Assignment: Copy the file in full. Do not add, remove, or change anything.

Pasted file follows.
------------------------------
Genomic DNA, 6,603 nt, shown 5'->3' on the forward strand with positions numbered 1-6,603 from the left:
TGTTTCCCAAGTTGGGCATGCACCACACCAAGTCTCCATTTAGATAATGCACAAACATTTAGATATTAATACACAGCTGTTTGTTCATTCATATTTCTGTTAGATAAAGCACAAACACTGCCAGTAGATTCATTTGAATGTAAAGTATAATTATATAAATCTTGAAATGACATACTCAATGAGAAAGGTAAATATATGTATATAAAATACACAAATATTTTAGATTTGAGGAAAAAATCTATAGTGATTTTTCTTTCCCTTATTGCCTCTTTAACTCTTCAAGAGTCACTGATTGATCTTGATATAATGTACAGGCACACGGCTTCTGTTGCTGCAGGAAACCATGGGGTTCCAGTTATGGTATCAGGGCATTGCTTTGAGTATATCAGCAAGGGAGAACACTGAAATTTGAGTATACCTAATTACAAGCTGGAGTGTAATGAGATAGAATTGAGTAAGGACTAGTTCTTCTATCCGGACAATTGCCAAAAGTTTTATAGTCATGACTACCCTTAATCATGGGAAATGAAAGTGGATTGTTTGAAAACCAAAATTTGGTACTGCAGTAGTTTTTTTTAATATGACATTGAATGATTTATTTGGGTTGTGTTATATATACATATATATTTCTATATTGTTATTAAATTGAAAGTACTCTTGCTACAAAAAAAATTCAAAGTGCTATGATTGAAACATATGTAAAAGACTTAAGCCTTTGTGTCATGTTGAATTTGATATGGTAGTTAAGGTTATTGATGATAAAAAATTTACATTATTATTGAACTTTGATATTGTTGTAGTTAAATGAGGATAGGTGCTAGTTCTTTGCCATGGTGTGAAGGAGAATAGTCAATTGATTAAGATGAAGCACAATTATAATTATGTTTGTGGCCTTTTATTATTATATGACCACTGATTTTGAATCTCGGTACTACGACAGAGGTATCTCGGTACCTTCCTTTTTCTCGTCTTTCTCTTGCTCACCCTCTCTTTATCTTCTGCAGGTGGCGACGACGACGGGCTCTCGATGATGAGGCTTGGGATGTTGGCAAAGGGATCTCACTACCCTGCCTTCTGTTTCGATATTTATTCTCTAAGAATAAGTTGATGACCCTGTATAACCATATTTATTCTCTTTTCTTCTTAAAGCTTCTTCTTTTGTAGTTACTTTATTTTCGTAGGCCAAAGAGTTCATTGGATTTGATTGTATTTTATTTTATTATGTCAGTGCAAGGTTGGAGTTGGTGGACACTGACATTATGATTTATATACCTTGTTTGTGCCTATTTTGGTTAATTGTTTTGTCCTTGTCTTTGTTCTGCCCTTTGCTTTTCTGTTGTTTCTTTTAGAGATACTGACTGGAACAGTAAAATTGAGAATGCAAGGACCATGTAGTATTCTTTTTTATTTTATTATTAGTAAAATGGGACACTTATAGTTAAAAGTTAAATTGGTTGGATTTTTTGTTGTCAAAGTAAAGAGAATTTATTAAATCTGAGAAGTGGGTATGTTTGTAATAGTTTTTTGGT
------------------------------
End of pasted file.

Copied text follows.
Genomic DNA, 6,603 nt, shown 5'->3' on the forward strand with positions numbered 1-6,603 from the left:
TGTTTCCCAAGTTGGGCATGCACCACACCAAGTCTCCATTTAGATAATGCACAAACATTTAGATATTAATACACAGCTGTTTGTTCATTCATATTTCTGTTAGATAAAGCACAAACACTGCCAGTAGATTCATTTGAATGTAAAGTATAATTATATAAATCTTGAAATGACATACTCAATGAGAAAGGTAAATATATGTATATAAAATACACAAATATTTTAGATTTGAGGAAAAAATCTATAGTGATTTTTCTTTCCCTTATTGCCTCTTTAACTCTTCAAGAGTCACTGATTGATCTTGATATAATGTACAGGCACACGGCTTCTGTTGCTGCAGGAAACCATGGGGTTCCAGTTATGGTATCAGGGCATTGCTTTGAGTATATCAGCAAGGGAGAACACTGAAATTTGAGTATACCTAATTACAAGCTGGAGTGTAATGAGATAGAATTGAGTAAGGACTAGTTCTTCTATCCGGACAATTGCCAAAAGTTTTATAGTCATGACTACCCTTAATCATGGGAAATGAAAGTGGATTGTTTGAAAACCAAAATTTGGTACTGCAGTAGTTTTTTTTAATATGACATTGAATGATTTATTTGGGTTGTGTTATATATACATATATATTTCTATATTGTTATTAAATTGAAAGTACTCTTGCTACAAAAAAAATTCAAAGTGCTATGATTGAAACATATGTAAAAGACTTAAGCCTTTGTGTCATGTTGAATTTGATATGGTAGTTAAGGTTATTGATGATAAAAAATTTACATTATTATTGAACTTTGATATTGTTGTAGTTAAATGAGGATAGGTGCTAGTTCTTTGCCATGGTGTGAAGGAGAATAGTCAATTGATTAAGATGAAGCACAATTATAATTATGTTTGTGGCCTTTTATTATTATATGACCACTGATTTTGAATCTCGGTACTACGACAGAGGTATCTCGGTACCTTCCTTTTTCTCGTCTTTCTCTTGCTCACCCTCTCTTTATCTTCTGCAGGTGGCGACGACGACGGGCTCTCGATGATGAGGCTTGGGATGTTGGCAAAGGGATCTCACTACCCTGCCTTCTGTTTCGATATTTATTCTCTAAGAATAAGTTGATGACCCTGTATAACCATATTTATTCTCTTTTCTTCTTAAAGCTTCTTCTTTTGTAGTTACTTTATTTTCGTAGGCCAAAGAGTTCATTGGATTTGATTGTATTTTATTTTATTATGTCAGTGCAAGGTTGGAGTTGGTGGACACTGACATTATGATTTATATACCTTGTTTGTGCCTATTTTGGTTAATTGTTTTGTCCTTGTCTTTGTTCTGCCCTTTGCTTTTCTGTTGTTTCTTTTAGAGATACTGACTGGAACAGTAAAATTGAGAATGCAAGGACCATGTAGTATTCTTTTTTATTTTATTATTAGTAAAATGGGACACTTATAGTTAAAAGTTAAATTGGTTGGATTTTTTGTTGTCAAAGTAAAGAGAATTTATTAAATCTGAGAAGTGGGTATGTTTGTAATAGTTTTTTGGT